SI Vault
 
Clean Slate
Peter King
March 29, 2004
New G.M. Bruce Allen is wasting no time shaking up the Bucs
Decrease font Decrease font
Enlarge font Enlarge font
March 29, 2004

Clean Slate

New G.M. Bruce Allen is wasting no time shaking up the Bucs

View CoverRead All Articles

Moving On

Last week was a big one for high-profile wideouts as four of them changed uniforms. Here's how they stack up (2003 statistics).

PLAYER, TEAM

G

REC.

YDS.

TDs

David Boston, Dolphins

14

70

880

7

This 6'2" 240-pounder can stretch a defense, and it's a low-risk contract for Miami

Joey Galloway, Bucs

15

34

672

2

He had 22 TD catches over 1997 and '98, but with only 13 since, is he still a playmaker?

Keyshawn Johnson, Cowboys

10

45

600

3

Bill Parcells gets his move-the-chains man and a security blanket for Quincy Carter

Terrell Owens, Eagles

15

80

1,109

9

He's happy, but he gave up 61.4% career passers in S.F. for a 57.0% Donovan McNabb

Retooling a once mighty NFL team in the salary-cap era is never pretty. Take the case of the Buccaneers, with new general manager Bruce Allen: In the first two weeks of free agency Tampa Bay, 14 months removed from winning a Super Bowl, signed 17 new players and cut ties with three stars.

One of those ushered out was 11-year safety John Lynch, a five-time Pro Bowl player whose departure upset Bucs fans. With Lynch coming off neck surgery, Allen and coach Jon Gruden feared he might not be the player he once was and decided they couldn't risk allocating $4 million a year in cap space to bring him back. Talk-show callers vilified Allen, who arrived from Oakland in January, as a carpetbagger, and the media joined in. "A community was stricken as if one of its baby kittens had been drowned," wrote Tampa Tribune columnist Martin Fennelly. "With all the delicacy of a Sopranos whacking, Raiders East stuck one of its growing collection of long knives in Lynch's back."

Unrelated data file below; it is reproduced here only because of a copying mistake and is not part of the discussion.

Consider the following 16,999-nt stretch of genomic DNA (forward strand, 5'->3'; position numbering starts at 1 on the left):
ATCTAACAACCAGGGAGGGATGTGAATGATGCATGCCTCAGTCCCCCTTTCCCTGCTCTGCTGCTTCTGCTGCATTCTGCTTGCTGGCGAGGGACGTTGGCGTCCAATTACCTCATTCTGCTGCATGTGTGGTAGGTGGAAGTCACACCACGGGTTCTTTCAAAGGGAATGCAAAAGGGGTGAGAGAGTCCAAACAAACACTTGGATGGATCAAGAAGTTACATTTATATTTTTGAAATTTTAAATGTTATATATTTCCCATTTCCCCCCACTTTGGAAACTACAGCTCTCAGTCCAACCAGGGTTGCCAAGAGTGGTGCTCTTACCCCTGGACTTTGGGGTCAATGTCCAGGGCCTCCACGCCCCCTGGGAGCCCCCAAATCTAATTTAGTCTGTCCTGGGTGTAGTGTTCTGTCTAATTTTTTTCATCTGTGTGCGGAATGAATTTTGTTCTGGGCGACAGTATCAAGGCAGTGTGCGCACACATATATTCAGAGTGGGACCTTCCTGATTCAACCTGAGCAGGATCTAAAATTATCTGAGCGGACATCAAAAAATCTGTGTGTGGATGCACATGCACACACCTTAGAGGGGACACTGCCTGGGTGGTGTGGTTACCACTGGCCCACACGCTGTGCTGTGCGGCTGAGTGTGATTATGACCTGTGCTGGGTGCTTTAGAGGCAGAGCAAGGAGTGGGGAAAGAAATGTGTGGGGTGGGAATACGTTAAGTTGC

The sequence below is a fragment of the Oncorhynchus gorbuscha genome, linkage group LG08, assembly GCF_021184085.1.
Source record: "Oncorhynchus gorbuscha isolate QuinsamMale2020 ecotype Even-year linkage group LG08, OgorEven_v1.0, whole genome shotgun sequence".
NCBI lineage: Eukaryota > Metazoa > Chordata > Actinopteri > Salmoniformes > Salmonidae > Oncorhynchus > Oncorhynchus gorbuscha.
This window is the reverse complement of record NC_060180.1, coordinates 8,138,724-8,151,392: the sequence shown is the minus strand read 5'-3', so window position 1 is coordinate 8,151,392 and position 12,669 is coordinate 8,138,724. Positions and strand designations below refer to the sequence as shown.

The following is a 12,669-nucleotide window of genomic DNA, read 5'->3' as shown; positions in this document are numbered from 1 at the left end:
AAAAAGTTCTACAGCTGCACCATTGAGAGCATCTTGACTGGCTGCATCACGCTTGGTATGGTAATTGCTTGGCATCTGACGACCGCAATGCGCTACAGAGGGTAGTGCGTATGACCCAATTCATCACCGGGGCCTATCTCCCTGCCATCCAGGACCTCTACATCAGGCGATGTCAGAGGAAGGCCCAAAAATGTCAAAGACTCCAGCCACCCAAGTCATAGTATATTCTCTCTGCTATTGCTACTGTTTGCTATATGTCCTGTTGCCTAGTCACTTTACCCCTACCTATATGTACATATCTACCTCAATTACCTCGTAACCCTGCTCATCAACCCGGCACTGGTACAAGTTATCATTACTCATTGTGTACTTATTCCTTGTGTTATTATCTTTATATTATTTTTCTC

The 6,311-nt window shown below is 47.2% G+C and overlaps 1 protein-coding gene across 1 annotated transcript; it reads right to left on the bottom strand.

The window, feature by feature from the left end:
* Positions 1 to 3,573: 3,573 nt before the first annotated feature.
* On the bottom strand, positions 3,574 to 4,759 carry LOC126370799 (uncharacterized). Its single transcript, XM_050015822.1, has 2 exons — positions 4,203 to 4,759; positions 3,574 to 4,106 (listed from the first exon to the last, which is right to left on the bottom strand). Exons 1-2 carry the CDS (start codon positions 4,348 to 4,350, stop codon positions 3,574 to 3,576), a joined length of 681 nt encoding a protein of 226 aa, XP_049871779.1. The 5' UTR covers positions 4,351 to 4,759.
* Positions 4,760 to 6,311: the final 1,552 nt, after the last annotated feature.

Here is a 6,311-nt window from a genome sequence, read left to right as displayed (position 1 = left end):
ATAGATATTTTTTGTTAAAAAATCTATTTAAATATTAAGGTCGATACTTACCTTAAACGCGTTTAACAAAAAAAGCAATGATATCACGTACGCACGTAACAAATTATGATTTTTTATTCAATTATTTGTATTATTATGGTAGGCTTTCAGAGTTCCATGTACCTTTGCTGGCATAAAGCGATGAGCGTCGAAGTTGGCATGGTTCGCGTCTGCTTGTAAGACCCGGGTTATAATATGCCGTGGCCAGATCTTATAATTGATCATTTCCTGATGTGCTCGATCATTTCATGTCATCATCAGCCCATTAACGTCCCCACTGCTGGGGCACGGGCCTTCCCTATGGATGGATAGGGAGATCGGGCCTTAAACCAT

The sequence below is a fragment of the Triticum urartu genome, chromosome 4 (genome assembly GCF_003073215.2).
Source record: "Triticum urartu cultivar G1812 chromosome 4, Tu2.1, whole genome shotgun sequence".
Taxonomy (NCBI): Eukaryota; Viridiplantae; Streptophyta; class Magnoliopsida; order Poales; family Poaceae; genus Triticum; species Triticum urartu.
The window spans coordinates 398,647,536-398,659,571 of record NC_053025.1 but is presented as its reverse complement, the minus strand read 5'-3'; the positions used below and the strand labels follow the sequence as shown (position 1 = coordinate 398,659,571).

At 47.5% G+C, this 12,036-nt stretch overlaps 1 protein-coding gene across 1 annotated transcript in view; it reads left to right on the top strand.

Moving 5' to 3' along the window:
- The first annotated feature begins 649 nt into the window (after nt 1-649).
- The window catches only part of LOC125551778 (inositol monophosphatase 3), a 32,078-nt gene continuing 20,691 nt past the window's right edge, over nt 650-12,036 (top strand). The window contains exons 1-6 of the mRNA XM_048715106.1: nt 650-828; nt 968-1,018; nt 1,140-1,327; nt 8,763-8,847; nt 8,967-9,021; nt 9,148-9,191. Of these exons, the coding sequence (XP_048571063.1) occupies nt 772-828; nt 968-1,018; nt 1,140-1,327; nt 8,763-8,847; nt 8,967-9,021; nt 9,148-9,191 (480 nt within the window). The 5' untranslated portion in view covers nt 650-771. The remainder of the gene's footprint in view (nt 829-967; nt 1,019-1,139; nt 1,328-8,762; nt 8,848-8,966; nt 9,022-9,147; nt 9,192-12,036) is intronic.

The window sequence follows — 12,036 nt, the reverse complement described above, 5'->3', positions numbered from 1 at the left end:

Also, the Bucs made no attempt to re-sign All-Pro defensive tackle Warren Sapp, who last Saturday agreed to a seven-year, $36.6 million deal with Oakland. After his latest move—the much anticipated trade last Friday of disgruntled wideout Keyshawn Johnson to the Cowboys for receiver Joey Galloway—Allen shrugged off all criticism. His father, George, was the controversial coach of the Rams and the Redskins. His brother, also named George, is a U.S. senator from Virginia.

"Having a brother in politics makes this [criticism] seem like Little League," Allen said last Friday. "This is the business we're in. I love John Lynch, but to keep great people like John forever, that's Disney World. We've got to find a way to beat Carolina and win our division, and Carolina was better than us up front last year. But some people look at me like I came to this job from the NHL, not the NFL."

Indeed, his best acquisitions were starting tackles Todd Steussie (late of the Panthers) and Derrick Deese ( 49ers); they should be an upgrade over Roman Oben and Kenyatta Walker. Running back Charlie Garner, formerly of the Raiders, may be 32, but over the past five years he has averaged 4.7 yards per carry and 67 catches a season. When healthy, he's quicker and has better hands than incumbent Michael Pittman. The addition of Galloway is interesting because he hasn't had a great year since 1998. "I hope we make an effort to utilize what it is that I do," says Galloway, who in his last three seasons with the Cowboys never played with a skilled passer. "You'll see me going deep and stretching defenses. I haven't lost a step."

However, unless Gruden is planning to work strong-armed second-year man Chris Simms into the lineup, Galloway would appear to be a mismatch for the Tampa Bay offense. Short and intermediate throws are quarterback Brad Johnson's strong suit. While Gruden says he's sticking with Johnson as his starter, the coach's actions would suggest otherwise. The Bucs had serious discussions with former 49er Jeff Garcia before he signed with the Browns.

Either way, the Bucs look better on offense, to be sure. But when you consider that they haven't added to a fast-aging defense, Allen still has miles to go before he sleeps.

[This article contains a table. Please see hardcopy of magazine or PDF.]

1